I don’t want to descend into hyperbole but mornings here are utter and complete chaos. I am sure we are not alone in this. And I am also sure that many, many parenting blogs have covered the shouting, bribing, cajoling, temper tantrums and last minute panics in comprehensive detail. So I don’t need to go over it here.
When the kids have finally left for school with a friend or when I return from doing that same school run (we alternate weekly to save both our sanities) peace has descended.
I use the first half hour or so to drag the house back into some semblance of order. Washing up from breakfast, hanging up wet laundry, putting dry clothes away.
And then as many times a week as is possible I make my second brew of the day (there is no way I would survive the preceding carnage without my first caffeinated cuppa, in a big ‘morning’ mug) and sit at my computer to clear some admin. Of which there is a seemingly unending and ever increasing amount of.
This often takes me longer than it should. And the reason is the view.
We live on a large housing estate built in stages from the 1930s to the 1970s. As such I have no way of seeing rolling hills, snow capped mountains or fields of wheat. I do however have a view of my bird feeders.
My morning admin routine seems to coincide nicely with my birds’ first pass of the day.
I once went to Kenya and spent an amazing holiday on safari. It is truly one of the best vacations I have ever been on. One night was spent at Treetops (where the Queen found out she was monarch all those years ago) and my husband and I sat in a viewing gallery at floor height watching the comings and goings at the large watering hole, which is why the venue is there. The animals came in shifts. Starting with the smaller herbivores all the way up to rhinos and then moving on in the twilight to the carnivores. The animals apparently do this every day. Keep an order.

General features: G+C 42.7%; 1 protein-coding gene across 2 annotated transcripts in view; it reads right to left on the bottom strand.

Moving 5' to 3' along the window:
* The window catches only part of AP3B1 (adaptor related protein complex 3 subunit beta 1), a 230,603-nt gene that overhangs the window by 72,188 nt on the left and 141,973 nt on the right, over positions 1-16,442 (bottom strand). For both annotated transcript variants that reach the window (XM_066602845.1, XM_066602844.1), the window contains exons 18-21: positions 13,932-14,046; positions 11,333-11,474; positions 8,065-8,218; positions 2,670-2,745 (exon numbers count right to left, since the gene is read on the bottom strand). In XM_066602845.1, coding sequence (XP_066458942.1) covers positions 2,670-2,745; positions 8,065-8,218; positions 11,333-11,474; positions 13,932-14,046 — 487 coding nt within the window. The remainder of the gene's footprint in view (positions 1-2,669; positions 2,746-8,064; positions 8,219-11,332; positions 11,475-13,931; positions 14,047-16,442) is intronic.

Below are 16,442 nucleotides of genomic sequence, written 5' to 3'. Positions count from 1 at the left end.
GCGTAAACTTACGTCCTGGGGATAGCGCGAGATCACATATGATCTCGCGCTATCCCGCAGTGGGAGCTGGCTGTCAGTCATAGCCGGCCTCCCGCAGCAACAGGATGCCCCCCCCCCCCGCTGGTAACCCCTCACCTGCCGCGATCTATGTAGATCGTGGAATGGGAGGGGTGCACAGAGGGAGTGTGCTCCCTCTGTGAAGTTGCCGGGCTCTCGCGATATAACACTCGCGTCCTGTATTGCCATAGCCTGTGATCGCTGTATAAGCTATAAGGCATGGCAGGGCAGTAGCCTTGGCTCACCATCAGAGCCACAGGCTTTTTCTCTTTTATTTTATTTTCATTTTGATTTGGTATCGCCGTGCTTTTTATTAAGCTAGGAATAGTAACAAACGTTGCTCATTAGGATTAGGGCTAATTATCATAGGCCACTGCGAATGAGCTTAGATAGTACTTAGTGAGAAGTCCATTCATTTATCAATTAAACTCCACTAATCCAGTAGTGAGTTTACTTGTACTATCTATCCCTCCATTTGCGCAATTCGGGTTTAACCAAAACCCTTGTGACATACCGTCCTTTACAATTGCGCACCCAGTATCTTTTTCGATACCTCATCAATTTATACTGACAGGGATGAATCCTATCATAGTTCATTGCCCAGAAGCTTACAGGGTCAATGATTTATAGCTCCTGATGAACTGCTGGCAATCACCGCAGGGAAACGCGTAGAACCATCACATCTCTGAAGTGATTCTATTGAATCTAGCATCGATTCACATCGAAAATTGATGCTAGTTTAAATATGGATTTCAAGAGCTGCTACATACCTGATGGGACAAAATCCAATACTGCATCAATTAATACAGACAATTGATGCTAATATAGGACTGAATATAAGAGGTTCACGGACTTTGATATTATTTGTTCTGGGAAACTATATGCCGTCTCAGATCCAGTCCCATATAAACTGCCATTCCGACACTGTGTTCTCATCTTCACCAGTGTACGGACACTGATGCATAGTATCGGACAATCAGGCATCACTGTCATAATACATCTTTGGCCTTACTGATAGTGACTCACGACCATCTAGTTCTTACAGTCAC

My birds are the same. They are creatures of habit. About this time every day I get my tits. The children think this is highly amusing… I am beyond their sniggering now. Large numbers of great, blue and coal tits descend and eat their way through vast quantities of sunflower hearts. Today, highly excitingly, there was a Black Cap hidden amongst them…I mistook it at first for a coal tit…but it wasn’t. My identification book is always to hand.
Lunch time is another ‘pass’. I hear the tell tale squeaking of my favourite bird before I see them. And my little flock of about seven long tailed tits arrive and cover the fat ball feeder. The other visitors look lumpen in comparison to their tiny, darting frames.
Shortly after this time I often get carrion birds (jackdaws, crows, rooks and magpies) who also like the fat balls. Once they have Hoovered up the remains left on the floor by the LTT frenzy they have to do a leaping sort of dance to reach the feeder as they are too large to hang.
The wood pigeons are less reliable. The kids have named them Barbara and Bob- Barbara sits forlornly atop the highest feeder looking puzzled, whilst Bob has developed a method of hanging by his feet off the handle at the top of the feeder and flapping his wings to keep his beak in the vicinity of the opening below- I am not convinced the calories he gleans are sufficient to cover those expended on such an acrobatic display.
In the afternoon my resident robin is often to be seen flitting in and out from the bushes to nick seed. He mostly comes when no one else is there. I also see green and chaff- finches and sparrows. I have yet to attract back the goldfinches which were so prevalent at my old house. But I am hopeful.
And then again at tea time the flocks of tits return for their evening meal. My children are sick of my shouting ‘LTT alert’ when they are eating their sausage and mash. I have a great view of the feeder from my seat at the table. One would almost think I had planned it that way.
And that is my birding day. Regular and reassuring. Calming. And a delight.